An Amish Obituary

Reader Marge asked on our recent Amish funeral customs post, “Why do Amish not publish obits in local newspapers?”

I responded that they do in fact appear in local papers. You can quite often find them online.

Here is an example: an Amish man named Roman E. Harshberger, 70, of the Nappanee, Indiana community, passed away earlier this week.

Roman’s details appeared online in the Elkhart Truth newspaper (which in turn showed up on my Google Alerts feed a couple of days ago).

Roman was to be buried in a local cemetery following a service yesterday, officiated by the bishop along with the “Home Ministry of the Old Order Amish Church”, as noted in the obituary.

Condolences to Roman’s family. He is survived by loved ones including his wife, seven children, and 24 grandchildren.

One of the most remarked-upon strengths of the Amish is the family. When else is family more appreciated than in the time of a loved one’s passing?

Amish funerals are typically attended by hundreds of people, who gather to mark the end of their fellow church member’s earthly life. Many Amish continue with the “living hope” of salvation.

In addition to my original answer, Al in KY helpfully added the following, about funerals, and obituaries published in Amish sources:

In accounts of Amish funerals in The Budget, I have sometimes read about such large crowds that the service needed to be held in three buildings/settings, with several different ministers conducting the services.

The Budget newspaper from Sugarcreek, Ohio, publishes many obituaries of Amish people. In the Local Edition, which has general community news of Holmes/Tuscarawas/Coshocton Counties, there usually are several obituaries of Amish and non-Amish. In the National Edition of The Budget, there are usually several obituaries of Amish (and Mennonite) people from settlements in various parts of the U. S. I also enjoy reading the “In Memoriams” section in The Budget where relatives send in poems in memory of deceased loved ones. Many of these poems are original, sharing specific memories of their loved ones in poetic form.

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    7 Comments

    1. Harold Cooper

      I miss the Amish background

      I miss the Amish background that I became used to 50 years ago in Lancaster PA. Their work ethic was like none other I have experienced since. Their craftsmanship was amazing to look at and also to own. Their food was a delight to the taste buds and I still have a couple of their cookbooks. I try their recipes but for some reason, my results cannot match their results.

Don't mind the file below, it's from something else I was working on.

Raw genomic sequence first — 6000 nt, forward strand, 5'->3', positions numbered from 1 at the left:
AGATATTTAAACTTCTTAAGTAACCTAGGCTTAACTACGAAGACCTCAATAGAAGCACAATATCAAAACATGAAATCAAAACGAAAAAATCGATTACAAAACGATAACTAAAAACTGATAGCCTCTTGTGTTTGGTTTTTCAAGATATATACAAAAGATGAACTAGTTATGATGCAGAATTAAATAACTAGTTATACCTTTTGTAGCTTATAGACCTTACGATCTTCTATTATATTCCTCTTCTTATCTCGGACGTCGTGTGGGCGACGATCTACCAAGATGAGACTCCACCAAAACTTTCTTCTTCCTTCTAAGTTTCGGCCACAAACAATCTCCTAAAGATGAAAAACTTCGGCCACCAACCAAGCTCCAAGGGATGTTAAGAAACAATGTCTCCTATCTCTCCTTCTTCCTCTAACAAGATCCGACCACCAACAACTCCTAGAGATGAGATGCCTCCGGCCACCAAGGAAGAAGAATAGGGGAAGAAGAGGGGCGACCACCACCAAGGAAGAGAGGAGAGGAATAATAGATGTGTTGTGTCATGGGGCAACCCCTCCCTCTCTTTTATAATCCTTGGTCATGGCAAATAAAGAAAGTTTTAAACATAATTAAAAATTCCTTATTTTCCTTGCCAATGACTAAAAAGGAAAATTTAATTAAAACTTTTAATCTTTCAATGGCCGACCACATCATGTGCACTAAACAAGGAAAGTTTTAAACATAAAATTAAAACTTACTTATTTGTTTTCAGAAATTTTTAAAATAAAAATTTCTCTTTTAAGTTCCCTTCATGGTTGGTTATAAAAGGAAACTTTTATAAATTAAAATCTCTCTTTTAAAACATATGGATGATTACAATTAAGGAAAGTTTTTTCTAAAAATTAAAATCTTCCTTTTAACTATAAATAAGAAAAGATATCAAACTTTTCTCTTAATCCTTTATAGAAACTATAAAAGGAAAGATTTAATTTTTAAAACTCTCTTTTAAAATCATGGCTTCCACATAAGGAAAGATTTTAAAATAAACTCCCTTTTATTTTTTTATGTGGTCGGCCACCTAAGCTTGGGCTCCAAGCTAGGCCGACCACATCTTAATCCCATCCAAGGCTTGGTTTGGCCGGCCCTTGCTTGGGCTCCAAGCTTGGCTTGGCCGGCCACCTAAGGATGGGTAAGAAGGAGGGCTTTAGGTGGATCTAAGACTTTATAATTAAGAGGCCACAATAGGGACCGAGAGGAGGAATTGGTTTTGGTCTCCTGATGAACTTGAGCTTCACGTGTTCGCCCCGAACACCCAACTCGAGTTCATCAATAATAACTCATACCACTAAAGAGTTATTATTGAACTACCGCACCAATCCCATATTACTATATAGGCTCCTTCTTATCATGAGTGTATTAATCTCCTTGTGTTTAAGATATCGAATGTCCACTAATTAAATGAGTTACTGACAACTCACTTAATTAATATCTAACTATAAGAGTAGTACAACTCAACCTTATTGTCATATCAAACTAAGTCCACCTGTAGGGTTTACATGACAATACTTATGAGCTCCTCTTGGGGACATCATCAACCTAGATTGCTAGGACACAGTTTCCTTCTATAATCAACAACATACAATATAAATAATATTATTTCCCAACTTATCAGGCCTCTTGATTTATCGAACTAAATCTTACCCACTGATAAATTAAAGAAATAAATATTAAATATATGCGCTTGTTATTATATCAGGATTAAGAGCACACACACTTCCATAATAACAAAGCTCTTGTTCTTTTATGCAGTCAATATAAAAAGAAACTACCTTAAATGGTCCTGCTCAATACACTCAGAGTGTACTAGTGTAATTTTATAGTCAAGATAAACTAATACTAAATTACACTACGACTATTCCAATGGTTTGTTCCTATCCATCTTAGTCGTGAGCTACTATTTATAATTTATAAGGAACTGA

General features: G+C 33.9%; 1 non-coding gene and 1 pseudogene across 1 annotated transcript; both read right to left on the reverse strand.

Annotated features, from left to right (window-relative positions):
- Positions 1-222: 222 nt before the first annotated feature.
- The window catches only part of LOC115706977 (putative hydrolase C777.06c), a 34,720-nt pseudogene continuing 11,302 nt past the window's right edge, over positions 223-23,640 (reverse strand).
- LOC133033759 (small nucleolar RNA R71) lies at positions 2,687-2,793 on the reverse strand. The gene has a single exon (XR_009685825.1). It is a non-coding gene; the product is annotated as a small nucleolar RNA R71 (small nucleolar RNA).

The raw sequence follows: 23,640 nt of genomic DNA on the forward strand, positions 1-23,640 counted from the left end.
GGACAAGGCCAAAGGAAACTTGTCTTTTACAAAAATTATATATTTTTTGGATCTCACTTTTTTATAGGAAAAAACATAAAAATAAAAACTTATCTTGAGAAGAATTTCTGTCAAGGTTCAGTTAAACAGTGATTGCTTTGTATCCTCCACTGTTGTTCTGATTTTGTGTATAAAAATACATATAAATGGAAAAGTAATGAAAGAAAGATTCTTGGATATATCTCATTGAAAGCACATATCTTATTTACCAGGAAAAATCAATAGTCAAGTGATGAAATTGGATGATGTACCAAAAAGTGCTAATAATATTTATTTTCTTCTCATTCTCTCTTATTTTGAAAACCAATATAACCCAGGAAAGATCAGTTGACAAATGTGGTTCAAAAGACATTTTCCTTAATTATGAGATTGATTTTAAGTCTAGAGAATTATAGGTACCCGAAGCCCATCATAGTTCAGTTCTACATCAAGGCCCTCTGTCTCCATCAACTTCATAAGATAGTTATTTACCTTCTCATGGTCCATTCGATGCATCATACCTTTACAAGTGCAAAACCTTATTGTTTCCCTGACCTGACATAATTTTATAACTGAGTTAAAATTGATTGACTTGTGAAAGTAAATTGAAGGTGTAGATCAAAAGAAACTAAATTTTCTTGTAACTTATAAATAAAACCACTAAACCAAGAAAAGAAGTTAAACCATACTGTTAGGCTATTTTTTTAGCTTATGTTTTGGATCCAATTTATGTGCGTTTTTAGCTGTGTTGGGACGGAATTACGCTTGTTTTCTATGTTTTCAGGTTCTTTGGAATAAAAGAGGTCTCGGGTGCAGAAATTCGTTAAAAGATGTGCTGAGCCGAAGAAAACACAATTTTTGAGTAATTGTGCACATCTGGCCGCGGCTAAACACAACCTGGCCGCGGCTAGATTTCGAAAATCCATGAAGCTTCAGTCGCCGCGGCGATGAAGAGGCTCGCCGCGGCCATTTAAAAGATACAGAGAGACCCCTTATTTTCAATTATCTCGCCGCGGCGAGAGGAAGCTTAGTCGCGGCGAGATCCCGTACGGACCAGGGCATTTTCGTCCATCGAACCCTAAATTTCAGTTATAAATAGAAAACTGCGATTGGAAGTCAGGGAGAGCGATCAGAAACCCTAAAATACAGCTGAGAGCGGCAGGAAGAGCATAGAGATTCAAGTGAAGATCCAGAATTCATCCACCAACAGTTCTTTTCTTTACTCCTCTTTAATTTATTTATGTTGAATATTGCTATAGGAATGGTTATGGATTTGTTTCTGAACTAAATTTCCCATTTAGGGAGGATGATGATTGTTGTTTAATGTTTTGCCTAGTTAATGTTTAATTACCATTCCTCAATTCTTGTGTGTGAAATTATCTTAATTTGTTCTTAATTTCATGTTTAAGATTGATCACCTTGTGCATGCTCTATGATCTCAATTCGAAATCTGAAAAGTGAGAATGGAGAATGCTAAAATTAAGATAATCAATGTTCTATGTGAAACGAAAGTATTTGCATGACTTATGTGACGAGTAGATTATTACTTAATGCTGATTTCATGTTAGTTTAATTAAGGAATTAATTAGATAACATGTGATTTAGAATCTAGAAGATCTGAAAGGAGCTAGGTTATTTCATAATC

2. Onthesly

      Low churches

      Do you thin low churches like the Swartzentrubers publish public obituaries? Seems like they would consider it too worldly to me, but I don’t know.

      1. Terry Shryock

        I highly doubt they would do so.

      2. Good question, I don’t know the answer, but I have never seen one that I knew to be a Swartzentruber person. I would tend to agree with Terry.

    3. Terry Shryock

      Amish obits

      Having grown up in Tuscarawas County (Ohio)-which is located just a few miles East of Holmes County-not only have I seen Amish obits. in the local paper (Times-Reporter)for years, I can say that they are my favorite to read simply due to the family sizes!!!

      1. That is a nice thing about them. Your comment reminded me of this old post:
        https://amishamerica.com/how-do-amish-keep-track-of-their-grandchildren/

        “The following is taken from an anonymous obituary found in The Diary. The gentleman in question, a Mr. Stoltzfus, was in his early 80s at the time of death. According to the obit, among other relatives, Stoltzfus was survived by “98 grandchildren; 32 step-grandchildren; 143 great-grandchildren; numerous step-great-grandchildren”.

        I am always amazed by numbers like these, which are not uncommon for Amish individuals, especially when they get up into their 8th decades and beyond. The math is pretty simple. Say the average Amish couple has 7 children with the last coming around age 40.

        If those children average the same amount of children, by the time the youngest is 40, you’ve got around 50 grands, plus a crop of great-grands coming on strong. In some communities families average more, however–even 8 or 9 children. No wonder it’s possible to have an Amish family as large as this.”

    4. OntheSly

      Diary

      Hi Eric,

      How does an English person get a subscription to The Diary? I’m interested in tracking settlement patterns, etc…

      I saw instructions years ago on your blog which I followed, but no publications ever came. 🙁